The Bison was similarly vicious out amid the rocks. The added ground clearance was useful on difficult trails with sharp rocks the size of coolers that covered every Yeti model. The rock rails did scrape a bit, but that is what they are intended for. The five boron steel skidplates that guard the differential and underbody are analogous. Although the AEV bumpers’ front and back ends have precise contours, the rear corners would benefit from providing greater lower bedside protection, like on the Jeep Gladiator.

The 35s tended to roll over holes that smaller tyres would have gotten stuck in, as huge tyres often do. The typical front and rear lockers were available, but we gave them much more thought than usual. The Bison’s standard 17-inch AEV beadlock-capable wheels would have allowed us to deflate even further than we did if we had needed to air down to a very low pressure—provided we had the additional beadlock rings installed. The spare is a full-size matching unit that is positioned vertically in the bed because it cannot fit underneath. This reduces bed capacity but increases departure angle compared to the ZR2.

Our initial excitement over the one-pedal crawling experience in Terrain mode has subsided with more time spent in the rocks. It still has a place, but that place isn’t on a trail covered in boulders where the truck might tip over or the stones might move under you and cause your throttle foot to accidentally move. We struggled to maintain foot stability, which becomes increasingly important when controlling the brakes with a relatively sensitive throttle. This resulted in jerky riding at times. It is preferable to utilise Off-Road mode for rock crawling and Terrain mode for sandier two-tracks or Moab slickrock, which are smoother off-road creeping terrain.

When the trails widen, Baja mode continues to be a favourite. With a few taps on the touchscreen, the relaxed stability control programme that comes with it may also be completely turned off. The Bison doesn’t feel as punchy as a conventional ZR2, however, because its taller tyres are not compensated for by lower gearing. If the final drive ratio on the Bison package was 3.73:1 as opposed to the 3.42:1 found on all ZR2s, it could seem a little more eager. Since the Bison’s shortcoming is primarily related to the truck’s excess weight, which Chevy claims is around 300 pounds heavier than a standard ZR2, it is unlikely that this would increase its tow rating above 5500 pounds (against 6000 for the ordinary ZR2).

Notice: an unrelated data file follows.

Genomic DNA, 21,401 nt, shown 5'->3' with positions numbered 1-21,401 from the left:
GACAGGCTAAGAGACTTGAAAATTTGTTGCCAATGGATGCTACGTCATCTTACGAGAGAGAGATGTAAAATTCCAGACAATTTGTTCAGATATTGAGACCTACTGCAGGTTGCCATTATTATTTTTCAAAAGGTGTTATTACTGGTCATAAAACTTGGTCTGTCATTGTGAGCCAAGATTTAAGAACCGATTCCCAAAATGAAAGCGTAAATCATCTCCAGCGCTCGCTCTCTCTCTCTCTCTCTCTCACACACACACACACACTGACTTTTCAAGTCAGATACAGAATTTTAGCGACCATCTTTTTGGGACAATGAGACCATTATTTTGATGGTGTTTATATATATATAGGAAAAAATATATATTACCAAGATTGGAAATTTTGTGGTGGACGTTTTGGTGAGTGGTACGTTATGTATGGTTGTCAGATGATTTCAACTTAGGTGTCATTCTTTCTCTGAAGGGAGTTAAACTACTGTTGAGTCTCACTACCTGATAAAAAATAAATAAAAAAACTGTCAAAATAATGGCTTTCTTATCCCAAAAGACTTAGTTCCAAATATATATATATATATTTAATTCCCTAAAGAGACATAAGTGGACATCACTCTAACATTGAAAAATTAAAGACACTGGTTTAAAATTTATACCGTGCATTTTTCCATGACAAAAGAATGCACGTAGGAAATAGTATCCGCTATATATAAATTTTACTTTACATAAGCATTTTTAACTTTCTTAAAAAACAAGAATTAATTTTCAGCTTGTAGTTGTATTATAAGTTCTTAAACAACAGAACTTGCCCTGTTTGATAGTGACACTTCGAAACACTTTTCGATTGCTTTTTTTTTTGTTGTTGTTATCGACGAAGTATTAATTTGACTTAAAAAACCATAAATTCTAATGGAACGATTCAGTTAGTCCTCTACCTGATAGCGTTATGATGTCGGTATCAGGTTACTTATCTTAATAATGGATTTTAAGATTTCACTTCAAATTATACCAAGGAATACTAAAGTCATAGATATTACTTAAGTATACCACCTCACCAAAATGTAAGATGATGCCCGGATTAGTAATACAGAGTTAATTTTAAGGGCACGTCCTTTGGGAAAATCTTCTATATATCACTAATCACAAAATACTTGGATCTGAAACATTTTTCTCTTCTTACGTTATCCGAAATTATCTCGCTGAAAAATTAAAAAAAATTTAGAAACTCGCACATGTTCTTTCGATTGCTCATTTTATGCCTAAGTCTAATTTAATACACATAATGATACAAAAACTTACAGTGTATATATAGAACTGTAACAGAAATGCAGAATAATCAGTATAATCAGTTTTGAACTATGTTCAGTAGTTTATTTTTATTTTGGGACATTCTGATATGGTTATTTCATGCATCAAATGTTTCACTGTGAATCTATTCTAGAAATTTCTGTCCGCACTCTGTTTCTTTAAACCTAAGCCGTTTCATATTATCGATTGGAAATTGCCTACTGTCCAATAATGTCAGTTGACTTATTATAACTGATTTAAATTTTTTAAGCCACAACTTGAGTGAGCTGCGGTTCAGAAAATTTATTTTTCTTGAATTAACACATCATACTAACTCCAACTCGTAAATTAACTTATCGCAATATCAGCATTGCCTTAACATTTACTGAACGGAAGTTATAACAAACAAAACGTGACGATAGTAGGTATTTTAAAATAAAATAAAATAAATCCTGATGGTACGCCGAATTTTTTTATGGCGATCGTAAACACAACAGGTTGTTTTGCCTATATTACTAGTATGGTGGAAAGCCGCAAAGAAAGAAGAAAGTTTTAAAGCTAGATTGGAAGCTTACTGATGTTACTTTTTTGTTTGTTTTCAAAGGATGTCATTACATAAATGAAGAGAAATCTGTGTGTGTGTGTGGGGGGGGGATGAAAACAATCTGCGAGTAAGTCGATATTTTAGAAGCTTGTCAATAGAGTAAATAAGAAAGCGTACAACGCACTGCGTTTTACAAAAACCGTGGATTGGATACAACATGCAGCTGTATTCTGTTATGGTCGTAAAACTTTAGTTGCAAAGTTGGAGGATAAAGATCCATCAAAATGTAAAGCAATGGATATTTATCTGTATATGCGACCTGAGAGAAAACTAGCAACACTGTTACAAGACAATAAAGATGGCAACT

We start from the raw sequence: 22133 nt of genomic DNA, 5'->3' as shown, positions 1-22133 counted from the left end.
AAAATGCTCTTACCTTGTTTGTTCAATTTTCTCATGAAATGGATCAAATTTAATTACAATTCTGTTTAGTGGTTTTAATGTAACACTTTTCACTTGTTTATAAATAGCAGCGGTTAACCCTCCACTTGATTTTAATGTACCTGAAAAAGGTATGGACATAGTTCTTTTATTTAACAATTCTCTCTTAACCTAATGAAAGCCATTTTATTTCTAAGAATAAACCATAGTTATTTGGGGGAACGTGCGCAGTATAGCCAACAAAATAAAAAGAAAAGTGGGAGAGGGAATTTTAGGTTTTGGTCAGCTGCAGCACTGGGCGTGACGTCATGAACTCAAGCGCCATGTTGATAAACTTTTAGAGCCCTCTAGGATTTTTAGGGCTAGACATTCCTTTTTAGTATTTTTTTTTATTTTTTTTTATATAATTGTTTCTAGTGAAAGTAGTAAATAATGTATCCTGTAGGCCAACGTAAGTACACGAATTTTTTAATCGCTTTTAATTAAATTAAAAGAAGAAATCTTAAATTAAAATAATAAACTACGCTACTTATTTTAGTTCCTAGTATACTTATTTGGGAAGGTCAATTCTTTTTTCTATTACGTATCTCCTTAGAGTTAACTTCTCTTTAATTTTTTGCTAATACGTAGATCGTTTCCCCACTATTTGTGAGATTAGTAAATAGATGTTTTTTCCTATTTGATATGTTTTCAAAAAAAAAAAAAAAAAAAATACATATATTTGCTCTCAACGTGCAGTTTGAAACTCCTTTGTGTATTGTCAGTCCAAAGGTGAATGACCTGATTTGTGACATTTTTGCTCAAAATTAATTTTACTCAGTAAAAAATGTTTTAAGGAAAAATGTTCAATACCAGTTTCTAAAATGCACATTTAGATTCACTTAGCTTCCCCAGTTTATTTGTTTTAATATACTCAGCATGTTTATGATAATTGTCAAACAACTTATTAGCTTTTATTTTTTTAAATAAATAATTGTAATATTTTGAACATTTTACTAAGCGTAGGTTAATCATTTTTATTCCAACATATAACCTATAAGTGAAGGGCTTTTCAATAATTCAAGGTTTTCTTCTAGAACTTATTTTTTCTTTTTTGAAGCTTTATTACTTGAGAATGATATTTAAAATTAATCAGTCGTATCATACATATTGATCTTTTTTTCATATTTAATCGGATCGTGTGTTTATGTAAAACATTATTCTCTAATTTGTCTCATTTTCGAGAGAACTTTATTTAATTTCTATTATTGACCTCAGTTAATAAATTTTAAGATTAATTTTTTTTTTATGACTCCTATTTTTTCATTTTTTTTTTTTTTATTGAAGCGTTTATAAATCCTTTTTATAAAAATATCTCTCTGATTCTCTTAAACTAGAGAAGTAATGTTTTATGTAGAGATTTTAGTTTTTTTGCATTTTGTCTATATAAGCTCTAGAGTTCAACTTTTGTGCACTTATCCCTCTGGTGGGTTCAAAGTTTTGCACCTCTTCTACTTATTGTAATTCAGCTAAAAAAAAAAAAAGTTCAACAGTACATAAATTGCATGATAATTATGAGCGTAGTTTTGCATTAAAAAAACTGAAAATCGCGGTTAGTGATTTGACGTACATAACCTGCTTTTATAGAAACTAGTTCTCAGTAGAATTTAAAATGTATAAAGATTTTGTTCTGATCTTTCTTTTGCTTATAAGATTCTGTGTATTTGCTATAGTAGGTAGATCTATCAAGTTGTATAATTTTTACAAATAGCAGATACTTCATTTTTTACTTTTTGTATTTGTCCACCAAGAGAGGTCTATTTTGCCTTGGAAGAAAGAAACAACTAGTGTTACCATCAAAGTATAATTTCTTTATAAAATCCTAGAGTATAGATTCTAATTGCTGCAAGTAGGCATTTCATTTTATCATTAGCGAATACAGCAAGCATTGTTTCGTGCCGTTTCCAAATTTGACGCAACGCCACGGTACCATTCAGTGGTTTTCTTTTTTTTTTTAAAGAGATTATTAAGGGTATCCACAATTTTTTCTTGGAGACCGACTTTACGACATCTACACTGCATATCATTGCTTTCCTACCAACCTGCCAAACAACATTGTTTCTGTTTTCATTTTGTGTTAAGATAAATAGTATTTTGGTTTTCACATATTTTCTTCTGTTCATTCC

Will the Bison maintain the standard ZR2’s 18 mpg combined (17 city/19 highway) EPA fuel economy? Due to the additional weight of the Bison plus the higher air and rolling resistance that come with a bigger truck on fatter tyres, we doubt it. We predict that all vehicles will lose 1 mpg.

Cost and Value of a Colorado ZR2 Bison

Price, however, is the more important query, since as of yet, 2024 Colorado cost has not been disclosed, we are unable to provide an answer. All we know is that the 2023 Colorado ZR2 cost $48,295 and the last-generation ZR2 Bison option, which lacked trick jounce bumpers and 35-inch rubber tyres, cost $5750. This more ethical structure will undoubtedly cost more. We’re looking at an estimated $57,000 for a new Colorado ZR2 Bison if we assume $49,500 for the 2024 Colorado ZR2 and an additional $7,500 for the strengthened Bison option.

That’s starting to feel like a lot of money for a mid-size pickup, but from where we’re sitting right now, the 2024 Chevy Colorado ZR2 Bison now offers the additional performance and grungier aesthetics that make the Bison badge wholly worthwhile.